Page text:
½ of the measured fluid in next 16 hrs
• 2nd day – ½ of the measured fluid in next 24 hrs • 3rd day onward – Maintenance fluid + daily requirement on output. Fluid is given when – adult burn >15%, children >10%, infant >5% • Blood transfusion when – adult burn >30% and children >25% • Monitoring of urinary output, better to catheterize. It should be 0.5-1 ml per Kg body weight per hour. • Prevention of infection by • Inj TT • Inj Penicillin 10 lac IU 6 hrly (after skin test) or • Other suitable antibiotics • High protein diet
D) Local Management • Open method (Superficial burn) • Clean room with good ventilation • Low humidity • No dressing • Local antiseptic cream (Nebanol) • Closed Method (Deep burn) Dressing in three layers • Innermost : antiseptic cream • Middle : Gauze (lubricated) • Outer : Absorbent wool • In body surface of adult we use 1% Silver Sulphadiazine Cream (Silcream/Burnsil/Dermazin) • In the face and in children we use neomycin+bacitracin+polymyxin B combination ointment (Nebanol plus ointment) • Skin Grafting – in full thickness burn
E) Prevention of Contracture • Keeping the affected part in the functional position • Regular passive movement
Additional aspect 1. Varieties in burn dressing a. Around the world varieties of substances were used in burn like – honey, potato peel, egg etc. b. Recent advances in medical science invent hydrocolloid dressing, permeable dressing, silicon sheet, duoderm, biological synthetic membranes or most effective amniotic membrane. 2. Analgesia a. Strong analgesics initially needed in severe burn in IV routes but do not use IM. b. Subsequently oral analgesics can be given afterwards. 3. Gastro protection a. Gastro protective should be given to prevent stress ulceration in GI tract b. We use H2 blockers (Neoceptin R/Neotack) or proton pump inhibitors (Losectil/Proceptin) 4. Nutrition a. Burn is a catabolic state so it needs extra protein rich diet like egg, milk, meat, fish, pulses etc. b. In addition vitamin supplementation needed like B-complex, zinc and most importantly vitamin C c. Fresh lemon are the best source of Vit. C which helps in rapid healing. d. Calorie requirement 50-60 Kcal/kg/day 5. Control of infection a. Restrict the visitor as the victim is immuno-compromised (very difficult here in Bangladesh, patients attendances are not cooperative) b. Cleanliness of the care taker of the patient is very important. 6. Physiotherapy a. It should be started on day 1 b. It prevents the limbs from future bending or rigidity following post burn contracture.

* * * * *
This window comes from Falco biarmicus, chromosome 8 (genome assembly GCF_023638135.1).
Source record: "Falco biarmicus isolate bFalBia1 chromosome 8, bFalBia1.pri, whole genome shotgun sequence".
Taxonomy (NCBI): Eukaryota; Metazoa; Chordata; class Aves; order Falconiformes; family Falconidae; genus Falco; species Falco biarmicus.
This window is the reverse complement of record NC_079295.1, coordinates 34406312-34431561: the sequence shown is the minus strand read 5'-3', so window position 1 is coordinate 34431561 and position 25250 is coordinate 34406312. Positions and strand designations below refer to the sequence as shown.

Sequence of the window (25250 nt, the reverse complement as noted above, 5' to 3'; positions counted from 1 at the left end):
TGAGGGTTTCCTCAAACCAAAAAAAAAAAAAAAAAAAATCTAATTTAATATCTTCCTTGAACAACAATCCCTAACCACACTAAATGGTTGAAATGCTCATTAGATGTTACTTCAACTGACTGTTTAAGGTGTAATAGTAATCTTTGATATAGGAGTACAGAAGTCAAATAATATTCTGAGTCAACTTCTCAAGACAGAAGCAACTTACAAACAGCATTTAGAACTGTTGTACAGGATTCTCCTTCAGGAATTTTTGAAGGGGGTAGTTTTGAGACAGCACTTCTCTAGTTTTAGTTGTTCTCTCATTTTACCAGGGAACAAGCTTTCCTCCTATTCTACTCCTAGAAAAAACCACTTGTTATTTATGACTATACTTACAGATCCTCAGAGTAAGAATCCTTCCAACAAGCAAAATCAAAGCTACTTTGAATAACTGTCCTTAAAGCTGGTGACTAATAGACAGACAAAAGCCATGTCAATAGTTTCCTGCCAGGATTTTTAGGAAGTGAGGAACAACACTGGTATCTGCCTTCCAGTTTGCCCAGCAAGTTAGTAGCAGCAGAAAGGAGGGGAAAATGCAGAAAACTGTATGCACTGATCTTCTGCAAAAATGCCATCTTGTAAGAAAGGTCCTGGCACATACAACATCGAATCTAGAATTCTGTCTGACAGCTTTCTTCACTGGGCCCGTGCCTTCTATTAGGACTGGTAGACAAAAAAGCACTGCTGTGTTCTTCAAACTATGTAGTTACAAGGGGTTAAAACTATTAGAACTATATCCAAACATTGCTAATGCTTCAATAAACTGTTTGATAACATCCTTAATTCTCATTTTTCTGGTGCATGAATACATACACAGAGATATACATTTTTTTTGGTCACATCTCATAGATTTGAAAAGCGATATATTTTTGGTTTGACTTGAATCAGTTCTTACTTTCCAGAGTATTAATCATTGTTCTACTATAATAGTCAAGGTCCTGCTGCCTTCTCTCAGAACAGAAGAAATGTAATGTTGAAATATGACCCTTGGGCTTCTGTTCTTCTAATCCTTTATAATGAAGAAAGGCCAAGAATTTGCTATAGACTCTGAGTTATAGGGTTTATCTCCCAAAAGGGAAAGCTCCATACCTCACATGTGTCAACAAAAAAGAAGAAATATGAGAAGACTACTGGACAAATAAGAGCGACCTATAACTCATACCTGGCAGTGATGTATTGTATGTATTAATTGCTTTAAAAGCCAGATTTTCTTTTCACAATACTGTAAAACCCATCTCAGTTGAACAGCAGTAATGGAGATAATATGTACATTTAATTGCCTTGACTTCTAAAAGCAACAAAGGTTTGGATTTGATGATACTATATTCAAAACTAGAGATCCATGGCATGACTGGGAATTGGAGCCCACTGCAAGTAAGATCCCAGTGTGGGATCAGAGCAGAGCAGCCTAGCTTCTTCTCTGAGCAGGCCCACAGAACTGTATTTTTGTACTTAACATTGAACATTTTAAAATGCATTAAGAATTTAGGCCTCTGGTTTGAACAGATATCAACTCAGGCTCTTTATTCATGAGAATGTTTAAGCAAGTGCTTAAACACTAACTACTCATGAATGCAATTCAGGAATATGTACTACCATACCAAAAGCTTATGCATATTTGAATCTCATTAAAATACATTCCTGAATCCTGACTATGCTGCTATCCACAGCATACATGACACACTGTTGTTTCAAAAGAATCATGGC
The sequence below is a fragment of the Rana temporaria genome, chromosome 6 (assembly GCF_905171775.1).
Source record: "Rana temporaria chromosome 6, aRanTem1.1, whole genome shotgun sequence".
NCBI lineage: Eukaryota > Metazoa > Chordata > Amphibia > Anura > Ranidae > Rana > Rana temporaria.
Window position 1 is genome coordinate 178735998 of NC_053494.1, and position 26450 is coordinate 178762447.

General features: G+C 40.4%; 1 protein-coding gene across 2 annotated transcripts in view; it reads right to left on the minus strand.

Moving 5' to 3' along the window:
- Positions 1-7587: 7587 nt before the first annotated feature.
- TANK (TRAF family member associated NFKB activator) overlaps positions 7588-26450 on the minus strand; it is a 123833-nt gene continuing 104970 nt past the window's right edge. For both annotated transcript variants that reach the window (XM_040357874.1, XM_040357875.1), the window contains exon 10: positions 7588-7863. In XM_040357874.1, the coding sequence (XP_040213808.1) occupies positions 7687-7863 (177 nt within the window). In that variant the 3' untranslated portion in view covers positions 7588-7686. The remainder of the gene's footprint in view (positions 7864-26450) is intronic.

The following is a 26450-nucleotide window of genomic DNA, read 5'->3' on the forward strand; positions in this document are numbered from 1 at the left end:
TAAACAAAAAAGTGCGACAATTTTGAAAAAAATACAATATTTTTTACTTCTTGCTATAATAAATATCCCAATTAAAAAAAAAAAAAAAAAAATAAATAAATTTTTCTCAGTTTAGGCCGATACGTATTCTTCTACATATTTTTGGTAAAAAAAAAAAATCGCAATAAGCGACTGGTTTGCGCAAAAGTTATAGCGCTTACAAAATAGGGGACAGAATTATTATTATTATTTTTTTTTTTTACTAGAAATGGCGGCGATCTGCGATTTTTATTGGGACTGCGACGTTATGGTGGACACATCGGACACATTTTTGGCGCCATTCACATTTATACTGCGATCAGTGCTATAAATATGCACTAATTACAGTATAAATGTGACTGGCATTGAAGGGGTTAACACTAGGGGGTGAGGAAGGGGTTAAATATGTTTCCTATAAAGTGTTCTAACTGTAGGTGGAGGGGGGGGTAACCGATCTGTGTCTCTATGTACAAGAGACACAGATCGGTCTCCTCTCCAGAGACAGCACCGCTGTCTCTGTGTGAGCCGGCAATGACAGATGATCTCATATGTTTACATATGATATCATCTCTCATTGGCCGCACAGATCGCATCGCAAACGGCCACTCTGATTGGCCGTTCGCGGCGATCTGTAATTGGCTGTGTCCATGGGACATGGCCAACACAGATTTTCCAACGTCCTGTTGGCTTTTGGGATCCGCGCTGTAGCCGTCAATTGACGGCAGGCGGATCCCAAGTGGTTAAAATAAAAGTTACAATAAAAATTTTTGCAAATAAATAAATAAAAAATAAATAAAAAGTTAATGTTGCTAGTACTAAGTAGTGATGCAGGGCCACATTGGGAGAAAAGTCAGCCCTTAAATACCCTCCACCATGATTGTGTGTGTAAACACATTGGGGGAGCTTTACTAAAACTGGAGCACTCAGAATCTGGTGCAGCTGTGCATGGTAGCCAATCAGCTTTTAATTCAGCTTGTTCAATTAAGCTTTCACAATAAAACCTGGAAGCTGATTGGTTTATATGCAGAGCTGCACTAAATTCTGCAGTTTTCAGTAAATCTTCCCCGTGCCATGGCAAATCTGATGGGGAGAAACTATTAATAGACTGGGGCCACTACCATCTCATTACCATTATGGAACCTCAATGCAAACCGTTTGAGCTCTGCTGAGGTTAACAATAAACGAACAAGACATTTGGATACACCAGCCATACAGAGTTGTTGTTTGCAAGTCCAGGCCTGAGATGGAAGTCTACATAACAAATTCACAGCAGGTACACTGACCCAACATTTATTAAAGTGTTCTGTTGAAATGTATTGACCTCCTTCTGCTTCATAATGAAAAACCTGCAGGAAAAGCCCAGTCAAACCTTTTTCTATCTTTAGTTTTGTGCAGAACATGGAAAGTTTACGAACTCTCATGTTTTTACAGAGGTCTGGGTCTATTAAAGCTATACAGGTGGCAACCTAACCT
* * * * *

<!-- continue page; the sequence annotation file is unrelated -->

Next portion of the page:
1. Immediate • Compartment syndrome from circumferential burns (limb burns → limb ischaemia, thoracic burns → hypoxia from restrictive respiratory failure) • prevent by urgent escharotomy
2. Early • Hyperkalaemia (from cytolysis in large burns). Treat with insulin and dextrose. • Acute renal failure (combination of hypovolaemia, sepsis, tissue toxins). Prevent by aggressive early resuscitation, ensuring high GFR with fluid loading and diuretics, treat sepsis. • Infection (beware of Streptococcus). Treat established infection with systemic antibiotics. • Stress ulceration (Curling’s ulcer). Prevent with antacid, H2-blocker or proton pump inhibitor prophylaxis.
3. Late • Contractures.
Figure: Hypertrophic Scar and Electric burn wound